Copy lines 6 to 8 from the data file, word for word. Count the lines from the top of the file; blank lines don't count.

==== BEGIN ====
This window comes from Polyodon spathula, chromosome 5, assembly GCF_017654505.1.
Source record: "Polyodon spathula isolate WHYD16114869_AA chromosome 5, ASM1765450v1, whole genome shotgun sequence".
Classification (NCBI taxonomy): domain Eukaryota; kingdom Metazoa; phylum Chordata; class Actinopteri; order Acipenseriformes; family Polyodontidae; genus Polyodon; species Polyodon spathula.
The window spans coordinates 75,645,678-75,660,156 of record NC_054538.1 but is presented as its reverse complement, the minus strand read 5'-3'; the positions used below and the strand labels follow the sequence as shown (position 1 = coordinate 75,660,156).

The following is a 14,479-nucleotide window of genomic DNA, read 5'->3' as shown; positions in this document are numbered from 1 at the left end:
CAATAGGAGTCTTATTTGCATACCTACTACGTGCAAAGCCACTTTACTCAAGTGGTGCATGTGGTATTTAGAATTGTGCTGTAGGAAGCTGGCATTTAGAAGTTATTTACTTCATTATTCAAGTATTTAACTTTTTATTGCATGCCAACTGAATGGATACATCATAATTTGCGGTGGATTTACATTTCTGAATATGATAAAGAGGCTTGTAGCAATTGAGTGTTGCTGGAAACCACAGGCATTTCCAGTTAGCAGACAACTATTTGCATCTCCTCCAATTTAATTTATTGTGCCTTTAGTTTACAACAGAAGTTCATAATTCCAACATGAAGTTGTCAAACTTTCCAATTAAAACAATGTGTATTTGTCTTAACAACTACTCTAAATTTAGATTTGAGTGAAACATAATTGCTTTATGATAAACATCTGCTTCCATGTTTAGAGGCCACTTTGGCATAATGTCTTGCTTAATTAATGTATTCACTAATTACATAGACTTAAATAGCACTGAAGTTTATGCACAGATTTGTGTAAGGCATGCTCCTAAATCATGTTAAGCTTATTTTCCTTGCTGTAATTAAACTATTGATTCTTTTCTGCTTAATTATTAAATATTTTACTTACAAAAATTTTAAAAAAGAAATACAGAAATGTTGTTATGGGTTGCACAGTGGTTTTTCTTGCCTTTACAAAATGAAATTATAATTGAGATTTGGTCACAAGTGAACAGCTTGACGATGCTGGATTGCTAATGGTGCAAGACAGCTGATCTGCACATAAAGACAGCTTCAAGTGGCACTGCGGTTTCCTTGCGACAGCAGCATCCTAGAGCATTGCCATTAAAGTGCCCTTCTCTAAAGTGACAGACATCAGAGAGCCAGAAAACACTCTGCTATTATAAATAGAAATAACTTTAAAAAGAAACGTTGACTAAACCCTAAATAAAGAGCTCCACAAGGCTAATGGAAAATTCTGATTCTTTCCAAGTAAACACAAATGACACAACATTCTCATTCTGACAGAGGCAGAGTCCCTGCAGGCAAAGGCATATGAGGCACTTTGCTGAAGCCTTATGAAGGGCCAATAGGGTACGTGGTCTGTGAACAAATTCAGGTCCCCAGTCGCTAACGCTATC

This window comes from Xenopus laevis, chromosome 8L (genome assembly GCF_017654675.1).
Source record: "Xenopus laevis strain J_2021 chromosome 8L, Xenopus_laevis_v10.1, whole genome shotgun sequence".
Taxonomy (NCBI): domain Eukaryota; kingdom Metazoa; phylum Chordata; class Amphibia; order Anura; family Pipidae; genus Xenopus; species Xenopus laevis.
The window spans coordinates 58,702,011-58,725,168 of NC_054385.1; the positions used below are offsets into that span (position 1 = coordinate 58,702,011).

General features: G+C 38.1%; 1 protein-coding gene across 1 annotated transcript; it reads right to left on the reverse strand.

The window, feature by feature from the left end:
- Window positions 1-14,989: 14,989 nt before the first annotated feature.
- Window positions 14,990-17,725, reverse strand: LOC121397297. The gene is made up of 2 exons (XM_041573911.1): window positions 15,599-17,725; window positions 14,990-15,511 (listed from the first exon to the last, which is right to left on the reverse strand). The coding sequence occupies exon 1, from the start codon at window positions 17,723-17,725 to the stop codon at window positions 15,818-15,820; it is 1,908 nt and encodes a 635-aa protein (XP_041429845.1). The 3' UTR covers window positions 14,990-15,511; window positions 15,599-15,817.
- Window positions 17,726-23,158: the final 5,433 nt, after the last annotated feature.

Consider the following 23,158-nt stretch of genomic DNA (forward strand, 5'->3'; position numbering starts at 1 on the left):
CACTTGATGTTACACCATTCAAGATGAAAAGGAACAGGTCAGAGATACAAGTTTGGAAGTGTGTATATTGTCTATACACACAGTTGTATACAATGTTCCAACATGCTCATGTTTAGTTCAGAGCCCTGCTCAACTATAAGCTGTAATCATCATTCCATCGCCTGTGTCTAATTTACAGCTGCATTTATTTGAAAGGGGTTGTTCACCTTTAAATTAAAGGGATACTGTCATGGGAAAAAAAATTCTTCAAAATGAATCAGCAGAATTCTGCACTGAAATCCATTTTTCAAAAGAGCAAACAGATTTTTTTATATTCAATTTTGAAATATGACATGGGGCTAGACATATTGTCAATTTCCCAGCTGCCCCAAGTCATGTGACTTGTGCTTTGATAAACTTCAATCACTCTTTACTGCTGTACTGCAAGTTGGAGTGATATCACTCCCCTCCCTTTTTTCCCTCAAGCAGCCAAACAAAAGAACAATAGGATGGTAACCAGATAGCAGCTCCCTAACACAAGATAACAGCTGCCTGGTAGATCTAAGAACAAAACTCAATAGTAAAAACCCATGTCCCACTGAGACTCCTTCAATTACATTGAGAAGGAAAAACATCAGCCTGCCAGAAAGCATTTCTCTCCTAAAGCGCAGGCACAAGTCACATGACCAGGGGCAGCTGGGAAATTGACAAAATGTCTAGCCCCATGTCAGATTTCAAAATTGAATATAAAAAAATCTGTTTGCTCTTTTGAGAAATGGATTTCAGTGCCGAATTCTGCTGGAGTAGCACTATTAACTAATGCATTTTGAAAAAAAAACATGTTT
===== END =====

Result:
CAATAGGAGTCTTATTTGCATACCTACTACGTGCAAAGCCACTTTACTCAAGTGGTGCATGTGGTATTTAGAATTGTGCTGTAGGAAGCTGGCATTTAGAAGTTATTTACTTCATTATTCAAGTATTTAACTTTTTATTGCATGCCAACTGAATGGATACATCATAATTTGCGGTGGATTTACATTTCTGAATATGATAAAGAGGCTTGTAGCAATTGAGTGTTGCTGGAAACCACAGGCATTTCCAGTTAGCAGACAACTATTTGCATCTCCTCCAATTTAATTTATTGTGCCTTTAGTTTACAACAGAAGTTCATAATTCCAACATGAAGTTGTCAAACTTTCCAATTAAAACAATGTGTATTTGTCTTAACAACTACTCTAAATTTAGATTTGAGTGAAACATAATTGCTTTATGATAAACATCTGCTTCCATGTTTAGAGGCCACTTTGGCATAATGTCTTGCTTAATTAATGTATTCACTAATTACATAGACTTAAATAGCACTGAAGTTTATGCACAGATTTGTGTAAGGCATGCTCCTAAATCATGTTAAGCTTATTTTCCTTGCTGTAATTAAACTATTGATTCTTTTCTGCTTAATTATTAAATATTTTACTTACAAAAATTTTAAAAAAGAAATACAGAAATGTTGTTATGGGTTGCACAGTGGTTTTTCTTGCCTTTACAAAATGAAATTATAATTGAGATTTGGTCACAAGTGAACAGCTTGACGATGCTGGATTGCTAATGGTGCAAGACAGCTGATCTGCACATAAAGACAGCTTCAAGTGGCACTGCGGTTTCCTTGCGACAGCAGCATCCTAGAGCATTGCCATTAAAGTGCCCTTCTCTAAAGTGACAGACATCAGAGAGCCAGAAAACACTCTGCTATTATAAATAGAAATAACTTTAAAAAGAAACGTTGACTAAACCCTAAATAAAGAGCTCCACAAGGCTAATGGAAAATTCTGATTCTTTCCAAGTAAACACAAATGACACAACATTCTCATTCTGACAGAGGCAGAGTCCCTGCAGGCAAAGGCATATGAGGCACTTTGCTGAAGCCTTATGAAGGGCCAATAGGGTACGTGGTCTGTGAACAAATTCAGGTCCCCAGTCGCTAACGCTATC

This window comes from Xenopus laevis, chromosome 8L (genome assembly GCF_017654675.1).
Source record: "Xenopus laevis strain J_2021 chromosome 8L, Xenopus_laevis_v10.1, whole genome shotgun sequence".